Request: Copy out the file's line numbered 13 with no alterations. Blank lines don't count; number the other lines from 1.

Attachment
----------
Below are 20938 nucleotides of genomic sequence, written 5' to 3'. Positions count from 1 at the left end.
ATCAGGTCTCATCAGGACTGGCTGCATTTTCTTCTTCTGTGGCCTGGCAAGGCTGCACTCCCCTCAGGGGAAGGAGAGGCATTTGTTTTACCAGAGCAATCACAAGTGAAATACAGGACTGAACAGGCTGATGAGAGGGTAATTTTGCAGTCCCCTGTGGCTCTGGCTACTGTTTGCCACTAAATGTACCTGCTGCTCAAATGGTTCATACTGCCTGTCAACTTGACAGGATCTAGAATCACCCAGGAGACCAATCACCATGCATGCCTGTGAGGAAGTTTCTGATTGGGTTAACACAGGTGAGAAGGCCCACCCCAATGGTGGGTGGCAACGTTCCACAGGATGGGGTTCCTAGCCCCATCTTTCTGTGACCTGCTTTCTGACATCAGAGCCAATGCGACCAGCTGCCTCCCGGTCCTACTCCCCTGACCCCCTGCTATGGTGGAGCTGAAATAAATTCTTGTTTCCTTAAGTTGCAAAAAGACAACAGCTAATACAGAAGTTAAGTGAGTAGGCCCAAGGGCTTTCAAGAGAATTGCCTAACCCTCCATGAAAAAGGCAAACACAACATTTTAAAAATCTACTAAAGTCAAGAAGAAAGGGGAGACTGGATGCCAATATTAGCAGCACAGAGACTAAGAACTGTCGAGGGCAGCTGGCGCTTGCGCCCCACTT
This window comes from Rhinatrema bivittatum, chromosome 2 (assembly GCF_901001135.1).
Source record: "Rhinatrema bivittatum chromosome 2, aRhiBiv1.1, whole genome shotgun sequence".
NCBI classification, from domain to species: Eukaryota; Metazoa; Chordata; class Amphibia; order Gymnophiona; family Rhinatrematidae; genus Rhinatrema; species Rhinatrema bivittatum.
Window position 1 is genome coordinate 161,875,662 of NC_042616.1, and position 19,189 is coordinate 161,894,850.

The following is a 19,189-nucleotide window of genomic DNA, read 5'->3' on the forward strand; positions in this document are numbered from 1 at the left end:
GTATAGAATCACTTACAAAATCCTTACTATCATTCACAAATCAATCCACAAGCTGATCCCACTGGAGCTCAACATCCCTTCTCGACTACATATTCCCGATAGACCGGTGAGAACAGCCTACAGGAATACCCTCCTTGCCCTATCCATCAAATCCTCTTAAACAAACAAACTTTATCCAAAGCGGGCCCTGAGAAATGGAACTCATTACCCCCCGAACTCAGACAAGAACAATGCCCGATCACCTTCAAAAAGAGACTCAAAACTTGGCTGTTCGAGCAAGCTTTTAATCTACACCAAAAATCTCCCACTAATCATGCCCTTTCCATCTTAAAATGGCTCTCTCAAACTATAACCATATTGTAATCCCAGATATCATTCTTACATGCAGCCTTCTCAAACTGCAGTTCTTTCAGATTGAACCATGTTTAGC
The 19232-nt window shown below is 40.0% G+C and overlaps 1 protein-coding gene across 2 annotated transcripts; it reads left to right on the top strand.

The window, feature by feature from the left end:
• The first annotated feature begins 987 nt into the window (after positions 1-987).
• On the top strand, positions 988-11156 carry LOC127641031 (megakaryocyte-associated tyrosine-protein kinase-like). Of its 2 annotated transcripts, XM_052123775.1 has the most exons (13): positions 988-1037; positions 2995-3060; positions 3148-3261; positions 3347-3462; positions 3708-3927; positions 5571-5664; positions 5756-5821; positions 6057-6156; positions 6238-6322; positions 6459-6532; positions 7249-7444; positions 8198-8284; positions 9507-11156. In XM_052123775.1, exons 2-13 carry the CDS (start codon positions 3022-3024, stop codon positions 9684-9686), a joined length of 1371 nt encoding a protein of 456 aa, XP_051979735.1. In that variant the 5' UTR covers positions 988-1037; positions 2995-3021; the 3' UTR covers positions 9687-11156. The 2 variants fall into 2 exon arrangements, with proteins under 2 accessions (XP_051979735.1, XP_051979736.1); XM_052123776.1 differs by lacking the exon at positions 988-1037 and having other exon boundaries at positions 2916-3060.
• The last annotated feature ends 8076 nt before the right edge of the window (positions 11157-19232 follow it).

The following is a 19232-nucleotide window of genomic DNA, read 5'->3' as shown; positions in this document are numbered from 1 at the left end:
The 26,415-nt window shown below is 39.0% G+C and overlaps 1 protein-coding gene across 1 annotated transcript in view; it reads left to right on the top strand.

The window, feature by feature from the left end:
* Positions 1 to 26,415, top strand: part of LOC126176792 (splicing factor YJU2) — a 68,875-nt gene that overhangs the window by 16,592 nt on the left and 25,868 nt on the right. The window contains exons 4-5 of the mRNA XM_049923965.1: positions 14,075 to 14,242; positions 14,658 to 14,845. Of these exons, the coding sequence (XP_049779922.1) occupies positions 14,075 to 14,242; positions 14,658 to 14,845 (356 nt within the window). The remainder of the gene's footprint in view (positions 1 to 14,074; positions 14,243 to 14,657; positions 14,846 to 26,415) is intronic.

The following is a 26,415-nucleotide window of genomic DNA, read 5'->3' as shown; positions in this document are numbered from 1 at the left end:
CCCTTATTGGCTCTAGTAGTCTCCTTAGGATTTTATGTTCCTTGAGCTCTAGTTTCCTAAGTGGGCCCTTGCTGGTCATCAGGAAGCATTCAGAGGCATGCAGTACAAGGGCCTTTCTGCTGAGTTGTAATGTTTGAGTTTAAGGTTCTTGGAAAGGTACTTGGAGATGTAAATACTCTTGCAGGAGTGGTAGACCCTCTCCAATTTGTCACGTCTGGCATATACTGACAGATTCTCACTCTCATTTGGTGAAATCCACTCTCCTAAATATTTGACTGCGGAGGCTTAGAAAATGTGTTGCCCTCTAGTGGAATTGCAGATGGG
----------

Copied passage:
• The last annotated feature ends 8076 nt before the right edge of the window (positions 11157-19232 follow it).